Australia the ‘Conventional Monarchy’?
A Notion by Kaitlin Withers
In 1999, 54.87% of voters (that turned out) voted no to replace the Governor-General with a President, and change the Commonwealth of Australia into the Republic of Australia. Opinion polls consistently showed that many people wanted a republic, but they wanted to directly elect the President, and the proposed model put to the referendum was that two thirds of the Parliament would select the President.
Traditionally, Australians have little support for changes to the Constitution via referendums. Most of the proposed changes to the Constitution were rejected, and the last change made was in 1977. Also, apart from allowing Territorians to vote in referendums and allowing the government to create laws for Aborigines, the only changes have been relatively minor.
Instead of changing the Constitution to give the Government more freedom, conventions have been put in place, so that that the Prime Minister acts like the Head of State, and the Governor-General’s role was thought to be ceremonial. But, as Sir John Kerr showed Gough Whitlam, conventions are not law.
Australia is a ‘Conventional Monarchy’ (a term I made up), as the Government can be changed by the Queen’s representative, but the government uses conventions on a day-to-day basis. Australia has shaped its own culture, defining itself and becoming independent from the British. The Head of State needs to be elected by the people, the Australian people, and not the British Monarchy.
When Australia was shaping the Constitution, it feared following in the Americans’ footsteps and starting a war with Britain. But the American Revolutionary War started in 1775, and the 21st century, is a (much more) civil time, and so Australia is able to become independent peacefully.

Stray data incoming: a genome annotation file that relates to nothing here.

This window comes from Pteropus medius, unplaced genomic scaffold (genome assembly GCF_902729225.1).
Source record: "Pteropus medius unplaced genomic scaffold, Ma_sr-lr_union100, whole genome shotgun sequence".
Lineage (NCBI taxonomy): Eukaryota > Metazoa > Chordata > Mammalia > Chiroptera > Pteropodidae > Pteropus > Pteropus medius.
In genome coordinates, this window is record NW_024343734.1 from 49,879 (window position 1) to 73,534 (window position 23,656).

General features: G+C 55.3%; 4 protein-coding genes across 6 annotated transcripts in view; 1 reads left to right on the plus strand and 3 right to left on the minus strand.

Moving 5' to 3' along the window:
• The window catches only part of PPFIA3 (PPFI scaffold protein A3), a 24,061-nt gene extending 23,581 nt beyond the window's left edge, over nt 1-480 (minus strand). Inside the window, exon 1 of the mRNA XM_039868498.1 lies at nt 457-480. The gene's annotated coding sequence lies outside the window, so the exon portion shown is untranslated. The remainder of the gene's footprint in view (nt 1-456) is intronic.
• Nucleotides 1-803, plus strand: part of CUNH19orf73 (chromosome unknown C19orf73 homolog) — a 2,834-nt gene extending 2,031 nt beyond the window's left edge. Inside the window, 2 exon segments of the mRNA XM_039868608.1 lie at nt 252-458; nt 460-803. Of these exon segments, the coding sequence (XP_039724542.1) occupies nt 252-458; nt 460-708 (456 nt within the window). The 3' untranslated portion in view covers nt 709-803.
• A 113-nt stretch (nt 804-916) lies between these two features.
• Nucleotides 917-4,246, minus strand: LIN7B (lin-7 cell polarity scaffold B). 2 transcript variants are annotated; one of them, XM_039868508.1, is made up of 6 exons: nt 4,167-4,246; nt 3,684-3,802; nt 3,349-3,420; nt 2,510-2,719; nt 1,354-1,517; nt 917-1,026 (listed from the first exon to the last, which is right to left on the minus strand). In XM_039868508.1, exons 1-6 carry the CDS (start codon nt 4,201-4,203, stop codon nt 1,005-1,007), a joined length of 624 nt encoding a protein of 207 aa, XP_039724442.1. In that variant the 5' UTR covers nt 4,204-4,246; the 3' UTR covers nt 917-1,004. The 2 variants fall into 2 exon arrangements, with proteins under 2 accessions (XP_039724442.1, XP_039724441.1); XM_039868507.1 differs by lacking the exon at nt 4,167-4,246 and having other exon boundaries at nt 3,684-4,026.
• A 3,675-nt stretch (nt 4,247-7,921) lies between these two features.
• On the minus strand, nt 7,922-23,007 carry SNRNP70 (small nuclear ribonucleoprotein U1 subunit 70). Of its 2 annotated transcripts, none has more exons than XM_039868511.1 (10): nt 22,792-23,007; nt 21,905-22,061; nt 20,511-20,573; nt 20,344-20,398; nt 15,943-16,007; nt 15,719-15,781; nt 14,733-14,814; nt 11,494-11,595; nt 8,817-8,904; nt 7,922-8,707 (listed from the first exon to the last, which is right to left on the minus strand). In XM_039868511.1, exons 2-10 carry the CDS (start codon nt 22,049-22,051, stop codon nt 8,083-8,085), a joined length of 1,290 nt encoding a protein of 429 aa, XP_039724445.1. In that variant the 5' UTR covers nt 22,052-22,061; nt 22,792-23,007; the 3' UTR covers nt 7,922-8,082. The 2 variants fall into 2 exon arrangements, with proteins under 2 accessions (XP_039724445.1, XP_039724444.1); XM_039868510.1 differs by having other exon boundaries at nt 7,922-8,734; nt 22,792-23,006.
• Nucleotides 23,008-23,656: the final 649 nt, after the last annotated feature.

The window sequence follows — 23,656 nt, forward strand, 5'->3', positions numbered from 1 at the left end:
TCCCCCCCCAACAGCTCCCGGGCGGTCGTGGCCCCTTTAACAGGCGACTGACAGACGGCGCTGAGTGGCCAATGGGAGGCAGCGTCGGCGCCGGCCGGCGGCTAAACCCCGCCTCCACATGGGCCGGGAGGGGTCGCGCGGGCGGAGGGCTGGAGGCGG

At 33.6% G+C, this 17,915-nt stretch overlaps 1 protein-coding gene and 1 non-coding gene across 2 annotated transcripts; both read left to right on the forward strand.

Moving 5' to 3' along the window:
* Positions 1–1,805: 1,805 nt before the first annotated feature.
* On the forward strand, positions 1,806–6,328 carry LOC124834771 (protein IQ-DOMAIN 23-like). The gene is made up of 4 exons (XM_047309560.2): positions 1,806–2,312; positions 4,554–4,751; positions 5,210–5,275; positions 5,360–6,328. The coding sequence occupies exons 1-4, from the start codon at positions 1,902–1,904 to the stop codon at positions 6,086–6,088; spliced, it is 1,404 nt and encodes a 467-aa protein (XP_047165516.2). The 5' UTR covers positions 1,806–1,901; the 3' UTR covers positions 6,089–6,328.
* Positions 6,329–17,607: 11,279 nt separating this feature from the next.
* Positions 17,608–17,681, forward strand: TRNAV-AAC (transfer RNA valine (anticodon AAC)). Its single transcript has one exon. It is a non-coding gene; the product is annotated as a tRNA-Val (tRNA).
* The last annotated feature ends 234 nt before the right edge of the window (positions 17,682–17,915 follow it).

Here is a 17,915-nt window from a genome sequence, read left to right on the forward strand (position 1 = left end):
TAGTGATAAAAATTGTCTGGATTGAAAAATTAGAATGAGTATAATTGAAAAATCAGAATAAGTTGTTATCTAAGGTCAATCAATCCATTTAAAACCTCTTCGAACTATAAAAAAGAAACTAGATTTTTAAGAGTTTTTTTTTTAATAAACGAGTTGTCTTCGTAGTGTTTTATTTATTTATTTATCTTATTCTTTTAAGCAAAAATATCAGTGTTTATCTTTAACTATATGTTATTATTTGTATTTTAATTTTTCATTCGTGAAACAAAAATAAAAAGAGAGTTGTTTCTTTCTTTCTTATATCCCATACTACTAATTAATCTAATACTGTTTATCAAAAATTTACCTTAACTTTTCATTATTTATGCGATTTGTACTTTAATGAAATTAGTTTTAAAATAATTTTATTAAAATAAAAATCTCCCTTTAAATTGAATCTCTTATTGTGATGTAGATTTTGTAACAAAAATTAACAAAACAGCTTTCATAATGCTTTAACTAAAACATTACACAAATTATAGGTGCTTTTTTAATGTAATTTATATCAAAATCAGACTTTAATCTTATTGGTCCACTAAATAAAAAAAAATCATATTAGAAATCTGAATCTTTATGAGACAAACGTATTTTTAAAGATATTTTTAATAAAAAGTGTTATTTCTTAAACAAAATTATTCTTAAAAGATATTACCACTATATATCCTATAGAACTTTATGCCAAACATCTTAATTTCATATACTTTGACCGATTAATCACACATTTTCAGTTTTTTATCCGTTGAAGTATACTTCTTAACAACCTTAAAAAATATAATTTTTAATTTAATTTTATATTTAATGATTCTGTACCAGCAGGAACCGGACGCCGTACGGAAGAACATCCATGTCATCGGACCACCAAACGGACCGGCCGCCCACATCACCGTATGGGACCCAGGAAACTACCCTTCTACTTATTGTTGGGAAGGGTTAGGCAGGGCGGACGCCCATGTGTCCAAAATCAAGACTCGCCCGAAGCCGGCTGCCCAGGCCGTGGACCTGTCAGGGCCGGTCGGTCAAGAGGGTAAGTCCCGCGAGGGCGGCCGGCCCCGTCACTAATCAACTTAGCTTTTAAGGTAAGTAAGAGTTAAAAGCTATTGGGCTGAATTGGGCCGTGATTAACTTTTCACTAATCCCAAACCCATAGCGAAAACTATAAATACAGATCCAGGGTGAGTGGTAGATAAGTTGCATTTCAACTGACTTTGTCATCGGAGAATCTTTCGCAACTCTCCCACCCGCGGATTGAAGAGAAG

However, there are others things Australia can lose, such as a lot of time and money that will be needed to replace anything to do with the Monarchy, such as our currency. We would also have to hold a referendum, which, as well as the obvious material and labour costs, would also cost taxpayers for political advertising. All this, for a Government which will, (pretty much) act the same.
But what will be gained is more independence, and the freedom for Australia to be its own country, and for Aborigines to finally get the respect that they deserve.
As Julia Gillard said we should consider Republicanism at the next change of Monarch, we can expect some serious proposals… in ten or so years, when Julia Gillard is no longer leader of the Labor party.
Other politicians are likely to sidestep this tricky and offensive idea by stating that they have more urgent matters to attend to, which is how they sidestepped gay marriage.
Right now, it seems that Australia is going to continue being a Conventional Monarchy for a while.